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ESata port - manual switch only thru BIOS?

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November 1, 2010 3:11:32 PM

Hi - quick question. I have 5yr old Pentium D and have installed an eSata "converter" which is basically just a port that screws into the back of the PC, and a Sata cable hooks from the Mobo Sata slot into the port, and then an eSata cord can be plugged in to the other side. It came with an external drive I bought several yrs ago.

In order to use the drive, I need to go into Bios and turn "ON" Sata port 3. The problem (more an annoyance) is that whenever I DON'T have anything plugged into the eSata cord (which is most of the time since my external drive lives offsite....) then when booting the computer I get a "Drive 3 Not Found" beep and the Bios waits for me to press F1. Also, its then not possible to use the eSata drive unless I power off the computer, plug in and power up the drive, then re-boot so the computer can "find" the drive.

Is this just the way it is, or is there a way to make the eSata "hot swappable" (is that the right term?) so I can just plug it in, and it will then get recognized right away, without having to re-boot every time?

a c 355 G Storage
November 1, 2010 3:57:22 PM

My Dell computer at work is the same way. I don't think the chipset and/or bios supports hot swap. The motherboard's bios, chipset, and the drive all need to support hot swap for the drive to be plug&play.
November 1, 2010 4:19:26 PM

Yeah mine is a Dell 9100 with Phoenix Bios I believe. Oh well, just an annoyance in the grand scheme of life I guess. It throws off others in the family who use the computer though as they hear a BEEP BEEP and the black screen, and they often just walk away for fear that something is wrong. I guess I'll just disable the port from the BIOS since I'll always have to reboot anyway to use the drive....can just enable from BIOS it at that specific time on the reboot.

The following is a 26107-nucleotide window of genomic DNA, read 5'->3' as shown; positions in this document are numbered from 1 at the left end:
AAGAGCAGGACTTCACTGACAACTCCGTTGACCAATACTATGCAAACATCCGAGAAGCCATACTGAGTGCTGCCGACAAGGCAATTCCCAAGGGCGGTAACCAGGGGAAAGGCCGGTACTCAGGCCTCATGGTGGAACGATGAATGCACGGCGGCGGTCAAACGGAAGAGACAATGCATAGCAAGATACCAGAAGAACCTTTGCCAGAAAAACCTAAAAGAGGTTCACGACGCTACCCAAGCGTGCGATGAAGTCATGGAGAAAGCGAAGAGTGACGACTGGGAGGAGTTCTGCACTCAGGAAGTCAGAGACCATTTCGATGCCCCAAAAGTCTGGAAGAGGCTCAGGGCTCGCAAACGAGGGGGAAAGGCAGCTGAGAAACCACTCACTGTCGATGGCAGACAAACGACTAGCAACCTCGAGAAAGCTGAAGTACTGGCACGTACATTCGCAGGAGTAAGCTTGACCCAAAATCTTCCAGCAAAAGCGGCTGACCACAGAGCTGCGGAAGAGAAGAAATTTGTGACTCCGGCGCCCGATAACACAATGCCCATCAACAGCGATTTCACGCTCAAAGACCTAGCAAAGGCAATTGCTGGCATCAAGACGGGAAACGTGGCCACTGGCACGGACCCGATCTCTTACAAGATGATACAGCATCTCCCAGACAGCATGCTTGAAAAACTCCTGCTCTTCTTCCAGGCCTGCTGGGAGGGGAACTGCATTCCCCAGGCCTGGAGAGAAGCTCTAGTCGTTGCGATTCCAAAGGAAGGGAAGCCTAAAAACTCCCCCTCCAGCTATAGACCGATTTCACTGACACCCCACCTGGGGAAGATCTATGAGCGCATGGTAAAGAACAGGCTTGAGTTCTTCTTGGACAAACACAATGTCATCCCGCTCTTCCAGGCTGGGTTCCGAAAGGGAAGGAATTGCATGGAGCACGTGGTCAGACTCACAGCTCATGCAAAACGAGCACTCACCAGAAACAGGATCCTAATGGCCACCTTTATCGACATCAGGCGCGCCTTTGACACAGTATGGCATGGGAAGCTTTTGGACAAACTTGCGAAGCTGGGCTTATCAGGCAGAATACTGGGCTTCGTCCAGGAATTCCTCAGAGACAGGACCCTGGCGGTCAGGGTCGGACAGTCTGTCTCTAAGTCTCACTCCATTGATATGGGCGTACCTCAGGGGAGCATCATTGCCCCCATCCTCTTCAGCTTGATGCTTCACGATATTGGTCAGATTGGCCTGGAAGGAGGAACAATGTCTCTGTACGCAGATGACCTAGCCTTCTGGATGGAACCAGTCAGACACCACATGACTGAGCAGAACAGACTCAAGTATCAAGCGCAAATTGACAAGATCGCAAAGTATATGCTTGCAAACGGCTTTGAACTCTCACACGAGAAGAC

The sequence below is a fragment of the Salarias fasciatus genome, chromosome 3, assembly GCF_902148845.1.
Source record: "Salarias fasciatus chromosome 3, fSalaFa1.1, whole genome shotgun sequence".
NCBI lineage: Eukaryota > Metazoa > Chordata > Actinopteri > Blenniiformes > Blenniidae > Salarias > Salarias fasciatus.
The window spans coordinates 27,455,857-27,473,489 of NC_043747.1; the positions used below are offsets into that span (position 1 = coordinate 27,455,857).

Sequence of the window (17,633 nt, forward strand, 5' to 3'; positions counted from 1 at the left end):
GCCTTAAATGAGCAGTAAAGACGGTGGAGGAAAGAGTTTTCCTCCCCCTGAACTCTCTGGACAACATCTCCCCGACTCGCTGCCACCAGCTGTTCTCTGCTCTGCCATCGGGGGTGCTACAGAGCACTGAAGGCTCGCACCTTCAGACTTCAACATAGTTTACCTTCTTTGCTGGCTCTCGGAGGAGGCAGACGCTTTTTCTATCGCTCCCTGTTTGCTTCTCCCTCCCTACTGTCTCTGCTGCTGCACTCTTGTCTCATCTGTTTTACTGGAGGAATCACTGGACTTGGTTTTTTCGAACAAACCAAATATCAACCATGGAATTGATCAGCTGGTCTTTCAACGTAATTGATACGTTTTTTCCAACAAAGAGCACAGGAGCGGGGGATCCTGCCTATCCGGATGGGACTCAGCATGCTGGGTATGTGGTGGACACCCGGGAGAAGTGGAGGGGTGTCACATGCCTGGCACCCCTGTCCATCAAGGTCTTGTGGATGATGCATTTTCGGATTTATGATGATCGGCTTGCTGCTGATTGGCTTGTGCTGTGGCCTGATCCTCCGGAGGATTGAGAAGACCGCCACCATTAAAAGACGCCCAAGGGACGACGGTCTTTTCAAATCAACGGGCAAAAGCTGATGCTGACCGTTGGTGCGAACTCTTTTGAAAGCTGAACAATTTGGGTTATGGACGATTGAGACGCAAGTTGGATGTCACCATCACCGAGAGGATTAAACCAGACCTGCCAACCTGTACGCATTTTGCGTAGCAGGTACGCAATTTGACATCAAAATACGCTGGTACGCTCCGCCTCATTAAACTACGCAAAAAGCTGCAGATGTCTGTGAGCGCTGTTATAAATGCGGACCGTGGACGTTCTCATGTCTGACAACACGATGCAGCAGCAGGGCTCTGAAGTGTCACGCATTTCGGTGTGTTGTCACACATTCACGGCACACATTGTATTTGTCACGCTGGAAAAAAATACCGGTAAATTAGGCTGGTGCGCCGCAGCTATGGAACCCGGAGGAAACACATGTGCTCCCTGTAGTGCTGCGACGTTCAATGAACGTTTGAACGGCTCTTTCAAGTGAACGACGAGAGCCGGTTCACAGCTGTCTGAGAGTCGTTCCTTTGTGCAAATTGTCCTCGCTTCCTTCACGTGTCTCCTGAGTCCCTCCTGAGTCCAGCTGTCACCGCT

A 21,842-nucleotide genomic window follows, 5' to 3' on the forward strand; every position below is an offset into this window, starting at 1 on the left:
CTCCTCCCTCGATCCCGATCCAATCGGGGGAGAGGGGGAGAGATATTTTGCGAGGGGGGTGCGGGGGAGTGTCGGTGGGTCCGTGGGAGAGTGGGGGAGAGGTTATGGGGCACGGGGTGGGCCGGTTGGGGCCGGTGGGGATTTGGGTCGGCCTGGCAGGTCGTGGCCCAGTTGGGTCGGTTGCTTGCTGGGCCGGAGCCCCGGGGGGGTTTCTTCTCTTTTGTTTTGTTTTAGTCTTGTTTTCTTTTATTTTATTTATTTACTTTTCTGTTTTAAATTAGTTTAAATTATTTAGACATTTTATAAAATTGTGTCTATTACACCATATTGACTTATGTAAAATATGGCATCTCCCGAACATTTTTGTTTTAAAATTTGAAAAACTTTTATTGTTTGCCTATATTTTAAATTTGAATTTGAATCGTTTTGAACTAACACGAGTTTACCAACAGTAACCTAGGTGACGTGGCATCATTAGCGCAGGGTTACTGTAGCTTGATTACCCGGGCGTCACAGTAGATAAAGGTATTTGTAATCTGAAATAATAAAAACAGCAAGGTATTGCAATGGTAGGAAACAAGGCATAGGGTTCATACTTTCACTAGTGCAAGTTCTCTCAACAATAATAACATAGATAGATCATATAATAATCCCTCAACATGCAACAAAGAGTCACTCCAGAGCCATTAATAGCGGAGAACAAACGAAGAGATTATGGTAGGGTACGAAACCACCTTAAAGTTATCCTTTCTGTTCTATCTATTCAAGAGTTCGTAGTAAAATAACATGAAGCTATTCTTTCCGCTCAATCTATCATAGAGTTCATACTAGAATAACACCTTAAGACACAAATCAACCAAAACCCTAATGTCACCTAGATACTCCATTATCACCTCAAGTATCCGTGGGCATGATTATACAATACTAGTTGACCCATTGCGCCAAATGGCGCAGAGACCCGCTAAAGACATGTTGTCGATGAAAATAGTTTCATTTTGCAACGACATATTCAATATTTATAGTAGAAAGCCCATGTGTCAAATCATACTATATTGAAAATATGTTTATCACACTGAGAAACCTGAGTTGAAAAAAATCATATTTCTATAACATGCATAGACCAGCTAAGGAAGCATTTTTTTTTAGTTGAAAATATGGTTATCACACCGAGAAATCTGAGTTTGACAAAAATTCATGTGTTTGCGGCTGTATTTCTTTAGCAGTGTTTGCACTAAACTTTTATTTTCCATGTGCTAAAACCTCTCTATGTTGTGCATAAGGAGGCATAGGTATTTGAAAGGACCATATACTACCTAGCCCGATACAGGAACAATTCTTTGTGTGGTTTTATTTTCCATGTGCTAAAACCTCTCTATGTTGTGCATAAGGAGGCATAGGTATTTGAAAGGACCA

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a c 328 G Storage
November 2, 2010 3:54:48 PM
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The root of the problem is that the "converter" you have that came free with the external drive is a connection "converter" only. That is, it simply allows you to connect an eSATA cable to a plain SATA port. The standards for eSATA have several extra features that plain regular SATA does not. Among those are support for "Hot Swap" and support for longer cable lengths. Now it happens that some of the recent SATA chip and BIOS makers used for mobos actually add these features to "normal" SATA ports, but not always because it is NOT required in the SATA standard. So users of these adapters can get their eSATA units to work just fine with those systems. However, if your internal SATA port never had Hot Swap support, no "converter" is going to do that for you. You can live with what you have and do what you've been doing. Or, you can buy a proper eSATA port controller that mounts in a PCIe x1 or higher slot and gives you a TRUE eSATA port with all the features required by that standard.
November 3, 2010 2:27:48 AM

Paperdoc said:
The root of the problem is that the "converter" you have that came free with the external drive is a connection "converter" only. That is, it simply allows you to connect an eSATA cable to a plain SATA port. The standards for eSATA have several extra features that plain regular SATA does not. Among those are support for "Hot Swap" and support for longer cable lengths. Now it happens that some of the recent SATA chip and BIOS makers used for mobos actually add these features to "normal" SATA ports, but not always because it is NOT required in the SATA standard. So users of these adapters can get their eSATA units to work just fine with those systems. However, if your internal SATA port never had Hot Swap support, no "converter" is going to do that for you. You can live with what you have and do what you've been doing. Or, you can buy a proper eSATA port controller that mounts in a PCIe x1 or higher slot and gives you a TRUE eSATA port with all the features required by that standard.



That makes sense. My PC is 5.5 yrs old and Dell, so not surprising it has "basic" Sata ports.

I'll be getting a new PC once SandyBridge comes out (hence my hanging around these boards) so no need to spend $$ on an eSata PCI card.

Thanks for the info
November 3, 2010 2:27:58 AM

Best answer selected by hogan773.
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